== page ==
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RFC 5966 - DNS Transport over TCP - Implementation Requirements

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Internet Engineering Task Force (IETF)                         R. Bellis
Request for Comments: 5966                                    Nominet UK
Updates: 1035, 1123                                          August 2010
Category: Standards Track
ISSN: 2070-1721

          DNS Transport over TCP - Implementation Requirements


   This document updates the requirements for the support of TCP as a
   transport protocol for DNS implementations.

Status of This Memo

   This is an Internet Standards Track document.

   This document is a product of the Internet Engineering Task Force
   (IETF).  It represents the consensus of the IETF community.  It has
   received public review and has been approved for publication by the
   Internet Engineering Steering Group (IESG).  Further information on
   Internet Standards is available in Section 2 of RFC 5741.

   Information about the current status of this document, any errata,
   and how to provide feedback on it may be obtained at

Copyright Notice

   Copyright (c) 2010 IETF Trust and the persons identified as the
   document authors.  All rights reserved.

   This document is subject to BCP 78 and the IETF Trust's Legal
   Provisions Relating to IETF Documents
   (http://trustee.ietf.org/license-info) in effect on the date of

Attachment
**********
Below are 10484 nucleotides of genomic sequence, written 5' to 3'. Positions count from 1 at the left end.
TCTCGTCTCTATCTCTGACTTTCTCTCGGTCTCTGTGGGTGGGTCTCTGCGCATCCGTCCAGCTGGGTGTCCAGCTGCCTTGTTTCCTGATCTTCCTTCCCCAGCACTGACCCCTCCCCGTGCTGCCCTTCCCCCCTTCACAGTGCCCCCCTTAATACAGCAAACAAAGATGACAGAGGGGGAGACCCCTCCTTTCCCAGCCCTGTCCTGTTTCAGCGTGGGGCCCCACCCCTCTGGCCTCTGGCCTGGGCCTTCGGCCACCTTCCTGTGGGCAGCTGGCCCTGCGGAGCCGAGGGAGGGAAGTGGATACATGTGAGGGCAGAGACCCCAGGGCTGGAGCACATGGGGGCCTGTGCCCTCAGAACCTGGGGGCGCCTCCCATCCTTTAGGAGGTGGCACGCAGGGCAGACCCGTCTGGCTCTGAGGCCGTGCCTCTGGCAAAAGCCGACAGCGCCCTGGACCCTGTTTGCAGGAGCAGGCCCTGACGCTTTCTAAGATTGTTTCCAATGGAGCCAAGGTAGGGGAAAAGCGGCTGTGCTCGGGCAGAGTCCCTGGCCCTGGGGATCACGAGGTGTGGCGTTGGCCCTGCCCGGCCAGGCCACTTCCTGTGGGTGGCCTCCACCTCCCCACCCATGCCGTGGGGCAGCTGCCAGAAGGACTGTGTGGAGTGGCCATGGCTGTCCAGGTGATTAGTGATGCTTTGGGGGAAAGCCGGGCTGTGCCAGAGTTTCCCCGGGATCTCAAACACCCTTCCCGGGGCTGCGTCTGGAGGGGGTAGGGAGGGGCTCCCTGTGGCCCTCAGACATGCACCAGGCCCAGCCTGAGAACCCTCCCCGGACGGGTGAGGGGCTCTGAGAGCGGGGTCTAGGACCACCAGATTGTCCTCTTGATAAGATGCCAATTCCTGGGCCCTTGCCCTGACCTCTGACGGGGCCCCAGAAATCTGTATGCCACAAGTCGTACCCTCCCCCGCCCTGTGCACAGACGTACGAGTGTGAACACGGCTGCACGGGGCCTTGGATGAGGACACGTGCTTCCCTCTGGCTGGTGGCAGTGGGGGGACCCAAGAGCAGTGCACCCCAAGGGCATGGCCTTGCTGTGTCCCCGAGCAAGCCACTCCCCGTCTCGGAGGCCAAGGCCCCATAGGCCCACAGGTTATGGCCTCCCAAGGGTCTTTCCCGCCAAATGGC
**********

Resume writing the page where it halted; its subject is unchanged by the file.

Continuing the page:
publication of this document.  Please review these documents
   carefully, as they describe your rights and restrictions with respect
   to this document.  Code Components extracted from this document must
   include Simplified BSD License text as described in Section 4.e of
   the Trust Legal Provisions and are provided without warranty as
   described in the Simplified BSD License.

Table of Contents

   1.  Introduction  . . . . . . . . . . . . . . . . . . . . . . . . . 3
   2.  Terminology Used in This Document . . . . . . . . . . . . . . . 3
   3.  Discussion  . . . . . . . . . . . . . . . . . . . . . . . . . . 3
   4.  Transport Protocol Selection  . . . . . . . . . . . . . . . . . 4
   5.  Connection Handling . . . . . . . . . . . . . . . . . . . . . . 5
   6.  Response Reordering . . . . . . . . . . . . . . . . . . . . . . 6
   7.  Security Considerations . . . . . . . . . . . . . . . . . . . . 6
   8.  Acknowledgements  . . . . . . . . . . . . . . . . . . . . . . . 7
   9.  References  . . . . . . . . . . . . . . . . . . . . . . . . . . 7
     9.1.  Normative References  . . . . . . . . . . . . . . . . . . . 7
     9.2.  Informative References  . . . . . . . . . . . . . . . . . . 7

1.  Introduction

   Most DNS [RFC1034] transactions take place over UDP [RFC0768].  TCP